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11 Jun 2016

Homer “Grown in USA” 1970 Private Texas Rural Heavy Psych

Homer “Grown in USA” 1970  mega rare Private Texas Rural Heavy Psych

full album

Homer inrerview by psychedelic baby

“Grown in U.S.A” was their only album, released as a private pressing in 1970.  Rural psychedelic rock with early prog  hints fuelled by   stunning lead / dual guitar, melodic vocals and occasional mellotron...............

Album, recorded by Homer I got to know dozen or so years ago end of the 90's... buy him on the flea market -pirated pressing 
Russian edition ( - rip of tired old vinyl,crackles, clicks and frying all sounded awfully or rather tragically) followed to buy issued by Akarma and, unfortunately,although it is not ideal sound but so it is significantly better!. 

Rare early '70s US psych piece that mixes hard edged harmonic psych rock with country influences.. This is a great US psych/prog album from 1970. Great guitar works with of country rock on this San Antonio(state in Texas) out fit's only album. Imagine a progressive rock version of The New Riders Of the Purple Sage!. It never hurts to give a second chance to something that at first it may have seemed boring, average,and even pathetic,Homer is one of those bands that grabbed them at first taste, but with a heard second completely changed my opinion ... 

So, traditionally, before reading, turn on the music, because the music tells us more about myself than even the best-chosen word ;)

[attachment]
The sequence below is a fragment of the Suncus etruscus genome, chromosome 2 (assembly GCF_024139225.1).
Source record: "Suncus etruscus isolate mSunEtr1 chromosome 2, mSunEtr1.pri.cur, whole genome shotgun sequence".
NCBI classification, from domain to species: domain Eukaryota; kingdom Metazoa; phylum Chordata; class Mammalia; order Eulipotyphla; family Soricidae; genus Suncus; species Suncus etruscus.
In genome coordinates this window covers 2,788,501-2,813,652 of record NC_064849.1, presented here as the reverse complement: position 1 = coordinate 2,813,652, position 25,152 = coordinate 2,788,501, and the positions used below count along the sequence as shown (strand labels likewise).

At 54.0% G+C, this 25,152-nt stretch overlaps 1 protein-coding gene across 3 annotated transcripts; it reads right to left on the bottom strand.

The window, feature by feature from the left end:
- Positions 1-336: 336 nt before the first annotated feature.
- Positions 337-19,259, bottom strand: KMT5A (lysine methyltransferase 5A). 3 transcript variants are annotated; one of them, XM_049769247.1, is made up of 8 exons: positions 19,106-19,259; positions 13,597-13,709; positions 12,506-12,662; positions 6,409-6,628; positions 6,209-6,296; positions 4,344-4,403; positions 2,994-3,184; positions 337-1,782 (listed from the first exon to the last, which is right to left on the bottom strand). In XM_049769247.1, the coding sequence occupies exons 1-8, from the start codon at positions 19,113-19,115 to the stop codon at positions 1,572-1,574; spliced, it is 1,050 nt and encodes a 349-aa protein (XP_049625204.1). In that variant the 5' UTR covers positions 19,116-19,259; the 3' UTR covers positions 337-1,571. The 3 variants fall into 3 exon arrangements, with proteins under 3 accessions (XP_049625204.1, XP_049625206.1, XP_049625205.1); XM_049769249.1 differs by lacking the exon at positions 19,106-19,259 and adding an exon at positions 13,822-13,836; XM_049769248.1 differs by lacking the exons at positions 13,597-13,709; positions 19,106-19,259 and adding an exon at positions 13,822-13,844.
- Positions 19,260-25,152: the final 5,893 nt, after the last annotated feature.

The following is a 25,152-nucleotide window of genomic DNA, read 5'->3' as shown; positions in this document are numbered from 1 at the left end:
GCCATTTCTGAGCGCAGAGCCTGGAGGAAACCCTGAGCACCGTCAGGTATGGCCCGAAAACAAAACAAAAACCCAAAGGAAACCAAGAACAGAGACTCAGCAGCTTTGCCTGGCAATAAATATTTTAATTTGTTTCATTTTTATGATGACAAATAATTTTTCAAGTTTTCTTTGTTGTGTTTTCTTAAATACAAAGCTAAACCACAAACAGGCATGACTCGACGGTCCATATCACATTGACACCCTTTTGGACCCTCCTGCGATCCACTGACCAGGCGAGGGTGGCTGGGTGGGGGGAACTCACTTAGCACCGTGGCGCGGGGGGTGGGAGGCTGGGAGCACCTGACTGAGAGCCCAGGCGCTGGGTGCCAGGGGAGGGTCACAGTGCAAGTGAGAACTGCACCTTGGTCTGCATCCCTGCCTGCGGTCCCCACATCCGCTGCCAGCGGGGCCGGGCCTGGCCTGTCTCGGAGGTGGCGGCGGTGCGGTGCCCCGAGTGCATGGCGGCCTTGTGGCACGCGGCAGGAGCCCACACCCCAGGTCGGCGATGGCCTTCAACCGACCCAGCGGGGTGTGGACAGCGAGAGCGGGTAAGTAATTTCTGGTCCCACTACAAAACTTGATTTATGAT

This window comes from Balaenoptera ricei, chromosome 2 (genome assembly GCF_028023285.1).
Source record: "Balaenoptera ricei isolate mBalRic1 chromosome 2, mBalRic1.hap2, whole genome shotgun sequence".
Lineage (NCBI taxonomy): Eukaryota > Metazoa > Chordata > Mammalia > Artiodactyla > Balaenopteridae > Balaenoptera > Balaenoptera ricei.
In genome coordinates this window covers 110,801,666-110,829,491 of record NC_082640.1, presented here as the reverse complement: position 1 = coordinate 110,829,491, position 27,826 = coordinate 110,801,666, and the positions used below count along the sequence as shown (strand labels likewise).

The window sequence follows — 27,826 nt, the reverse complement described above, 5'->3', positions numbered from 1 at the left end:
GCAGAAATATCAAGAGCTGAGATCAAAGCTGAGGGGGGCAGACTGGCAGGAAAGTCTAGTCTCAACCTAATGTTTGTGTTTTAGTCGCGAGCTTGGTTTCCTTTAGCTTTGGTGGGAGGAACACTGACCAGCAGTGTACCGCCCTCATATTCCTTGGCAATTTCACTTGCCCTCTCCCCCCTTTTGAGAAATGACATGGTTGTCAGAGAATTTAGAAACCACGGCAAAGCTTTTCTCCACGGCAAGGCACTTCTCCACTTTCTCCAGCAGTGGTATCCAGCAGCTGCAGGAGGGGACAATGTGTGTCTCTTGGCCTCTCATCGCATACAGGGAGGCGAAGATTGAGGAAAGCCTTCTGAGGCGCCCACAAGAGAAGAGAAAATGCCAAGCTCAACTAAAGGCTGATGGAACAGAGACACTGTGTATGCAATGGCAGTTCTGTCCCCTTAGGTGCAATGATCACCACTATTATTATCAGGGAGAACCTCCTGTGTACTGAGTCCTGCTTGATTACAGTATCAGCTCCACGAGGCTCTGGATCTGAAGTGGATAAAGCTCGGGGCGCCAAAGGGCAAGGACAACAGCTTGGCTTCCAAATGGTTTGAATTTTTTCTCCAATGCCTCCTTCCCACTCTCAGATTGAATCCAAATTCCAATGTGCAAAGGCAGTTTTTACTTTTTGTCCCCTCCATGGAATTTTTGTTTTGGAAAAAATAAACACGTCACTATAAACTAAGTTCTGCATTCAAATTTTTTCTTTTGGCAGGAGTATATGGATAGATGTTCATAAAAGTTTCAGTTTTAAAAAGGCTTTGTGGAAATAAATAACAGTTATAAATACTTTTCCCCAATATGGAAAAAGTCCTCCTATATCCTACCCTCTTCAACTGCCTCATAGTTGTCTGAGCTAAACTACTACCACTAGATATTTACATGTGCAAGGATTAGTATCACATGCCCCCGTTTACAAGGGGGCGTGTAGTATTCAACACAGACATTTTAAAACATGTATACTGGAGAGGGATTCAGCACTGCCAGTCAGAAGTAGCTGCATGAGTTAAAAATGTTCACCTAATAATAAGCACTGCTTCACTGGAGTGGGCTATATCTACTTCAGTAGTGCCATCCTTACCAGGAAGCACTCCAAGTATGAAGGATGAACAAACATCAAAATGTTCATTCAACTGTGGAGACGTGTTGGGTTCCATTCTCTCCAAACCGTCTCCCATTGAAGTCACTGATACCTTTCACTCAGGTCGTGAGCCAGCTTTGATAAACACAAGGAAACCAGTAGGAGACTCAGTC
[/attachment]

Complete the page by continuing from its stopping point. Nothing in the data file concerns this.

This band from Texas who in 1970 released their debut and only album titled "Grown in the USA", which presents a psychedelic folk with the seal of the '60s Texas with a slight taste of proto-progressive, their sound is comparable with the group (also Texas) Fever Tree, but with a country flavor, so the album is very interesting, because we can find shades psychedelic folk songs, touches of country, slightly fuzz guitars and basses, and some influences mellotron classical music, so the album offers a very interesting and high-quality music,is one of the best albums that could offer Texas psychedelic scene between 1966 and 1976. 

Homer was one of the better promising, psychedelic/hard rock bands to come out of Texas... killer gutiar based psych with real acidy, swirling leads (from Galen Niles pre-Ultra), real good songs, strong vocals. It's a slightly mixed bag, to be honest, fusing psych,hard rock and, er, country into a sort-of interesting stew that doesn't always work, if truth be told. After psychedelic hard rock opener 'Circles In The North', the pedal steel puts in an appearance on the next couple of tracks, particularly on 'Dawson Creek', almost a straight country rock song. The rest of the album veers between the rock and country sides of the band, often during the same song, with twin guitar leads battling it out with pedal steel balladry in an almost unique mix of styles, but primarily from the strong influences of the British progressive rock - with mellotron, with cool improvisations (although the record is not long ) and sudden changes in rhythm! Great, full of emotion and melody and only two, a bit weaker (but still it cool! fragments)